Two closing parentheses, a “less than” sign, a “greater than” sign, then two opening parentheses: ))<>((. Anyone who has seen Miranda July’s 2005 feature debut, Me and You and Everyone We Know, will recognize this code at once. In the film, a soulful five-year-old boy, Robby (Brandon Ratcliff), improvises it while typing in an online chat room with a grown woman: “I’ll poop into her butthole, and then she’ll poop it back into my butthole,” he explains to his older brother, who has initiated the first conversation with her. “And then we’ll just keep doing it, back and forth, with the same poop. Forever.” To the brother’s astonishment—he’s been striving to impress her with whatever he imagines a real man might fantasize about—the woman is disarmed and turned on by this image of profound intimacy. Before long, she’s begging Robby to meet her in person.
Like much of July’s on-screen work, this story line, in which woman and child both eventually show up for their sexual assignation in a park, balances right on the edge between sweetness and repulsion, between alt-weirdness and a humanistic, rom-com–style message about connection, vulnerability, and acceptance. It works on the assumption that most of the population feels we are at heart uniquely freakish. When I first saw it in the theater, it felt thrilling, a little risky, but the recipe is precise: July had intended that “back and forth … forever” would become a huge meme, and that’s what happened. The movie cleaned up at Cannes and was a hit; a lot of people bought the T-shirt printed with ))<>((, and some even got the tattoo.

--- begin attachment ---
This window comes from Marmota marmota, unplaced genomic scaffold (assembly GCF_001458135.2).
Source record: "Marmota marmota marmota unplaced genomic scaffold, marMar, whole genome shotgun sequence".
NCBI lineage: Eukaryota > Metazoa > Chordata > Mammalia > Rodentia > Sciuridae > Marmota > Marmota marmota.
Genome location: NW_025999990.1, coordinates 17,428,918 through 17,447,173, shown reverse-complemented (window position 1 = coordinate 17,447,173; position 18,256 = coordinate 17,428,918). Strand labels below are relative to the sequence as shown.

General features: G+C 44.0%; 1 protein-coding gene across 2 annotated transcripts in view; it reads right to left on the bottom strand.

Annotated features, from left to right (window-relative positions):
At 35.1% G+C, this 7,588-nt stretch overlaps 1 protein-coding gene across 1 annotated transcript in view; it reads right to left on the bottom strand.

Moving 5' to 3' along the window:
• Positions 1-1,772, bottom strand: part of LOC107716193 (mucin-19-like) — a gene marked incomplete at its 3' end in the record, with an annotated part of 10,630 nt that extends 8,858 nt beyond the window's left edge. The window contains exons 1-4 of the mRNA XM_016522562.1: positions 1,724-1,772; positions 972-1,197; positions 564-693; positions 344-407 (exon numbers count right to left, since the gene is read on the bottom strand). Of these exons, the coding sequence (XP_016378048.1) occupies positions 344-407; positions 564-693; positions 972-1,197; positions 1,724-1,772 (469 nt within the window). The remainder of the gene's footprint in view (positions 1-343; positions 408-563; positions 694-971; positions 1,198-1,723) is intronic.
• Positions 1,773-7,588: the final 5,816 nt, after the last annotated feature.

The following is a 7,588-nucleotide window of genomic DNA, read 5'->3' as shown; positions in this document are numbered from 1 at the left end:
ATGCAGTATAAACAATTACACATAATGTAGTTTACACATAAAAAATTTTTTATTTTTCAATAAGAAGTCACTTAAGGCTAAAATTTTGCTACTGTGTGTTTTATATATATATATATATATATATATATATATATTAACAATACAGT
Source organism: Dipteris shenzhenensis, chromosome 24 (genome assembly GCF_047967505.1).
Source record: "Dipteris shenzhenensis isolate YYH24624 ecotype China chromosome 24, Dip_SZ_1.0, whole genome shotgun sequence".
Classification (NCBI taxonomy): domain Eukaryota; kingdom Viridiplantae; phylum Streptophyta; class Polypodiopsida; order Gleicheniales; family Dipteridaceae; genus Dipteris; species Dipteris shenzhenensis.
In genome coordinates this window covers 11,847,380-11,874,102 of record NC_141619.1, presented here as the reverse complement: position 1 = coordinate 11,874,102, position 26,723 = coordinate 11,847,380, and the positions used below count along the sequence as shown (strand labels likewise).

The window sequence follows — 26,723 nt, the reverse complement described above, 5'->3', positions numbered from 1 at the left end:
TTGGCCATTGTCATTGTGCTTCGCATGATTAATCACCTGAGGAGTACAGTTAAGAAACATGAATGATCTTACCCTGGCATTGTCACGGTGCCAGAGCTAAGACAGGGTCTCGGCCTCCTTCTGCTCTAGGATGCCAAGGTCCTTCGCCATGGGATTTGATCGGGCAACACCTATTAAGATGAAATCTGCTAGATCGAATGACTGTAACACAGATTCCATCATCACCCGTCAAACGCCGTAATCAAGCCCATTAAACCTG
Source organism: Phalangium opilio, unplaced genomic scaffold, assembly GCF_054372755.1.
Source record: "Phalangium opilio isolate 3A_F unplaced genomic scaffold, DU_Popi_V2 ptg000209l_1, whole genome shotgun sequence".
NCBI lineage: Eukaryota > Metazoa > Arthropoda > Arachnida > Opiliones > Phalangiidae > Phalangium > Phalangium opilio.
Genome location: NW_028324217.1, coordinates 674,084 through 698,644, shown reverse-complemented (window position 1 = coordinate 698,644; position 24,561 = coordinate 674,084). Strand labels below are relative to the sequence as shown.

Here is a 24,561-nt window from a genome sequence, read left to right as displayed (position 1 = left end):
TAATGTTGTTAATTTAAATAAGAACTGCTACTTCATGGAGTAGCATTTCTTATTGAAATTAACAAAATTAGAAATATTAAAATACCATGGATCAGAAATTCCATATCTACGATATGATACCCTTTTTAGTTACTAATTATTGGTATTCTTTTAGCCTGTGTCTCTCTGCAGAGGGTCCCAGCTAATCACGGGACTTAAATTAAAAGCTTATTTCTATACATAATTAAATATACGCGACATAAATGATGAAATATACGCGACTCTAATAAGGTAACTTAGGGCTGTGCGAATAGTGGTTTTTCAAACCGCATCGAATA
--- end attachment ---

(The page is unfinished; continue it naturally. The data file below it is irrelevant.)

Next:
July, who usually appears in her own films, started out as a solo performance artist, often inhabiting multiple personae in the course of an hour or two, and her directorial style bears the stamp of that work—eccentric enough to hold your attention, yet not alienating enough to lose anyone in the crowd. She also spent years on a feminist video project (now called “Joanie 4 Jackie”), collecting and circulating short films, and distributing zines in which she interviewed random women on the street, asking what they’d make a film about if they had the time, money, or opportunity. Characters in her movies likewise make video pieces or sidle into sudden dance sequences. Some are artists, but that’s not why they do these things: It’s central to July’s worldview that the impulse to express, to communicate, to try something weird and see what happens, is a universal one. That’s what Robby and his career-woman paramour are each doing in the chat room. And it’s partly what Robby’s shoe-salesman father (John Hawkes) is up to when, in an early scene, during his breakup with their mother, he calls his sons away from the computer to watch him standing in the garden outside the window, having set his own arm on fire. He’d intended, he later explains to July’s character, to replicate a trick he’d seen in which alcohol flames up around an object and then burns out, doing no harm, but hadn’t fully considered the consequences of subbing in lighter fluid: “It’s OK though, it’s better this way.”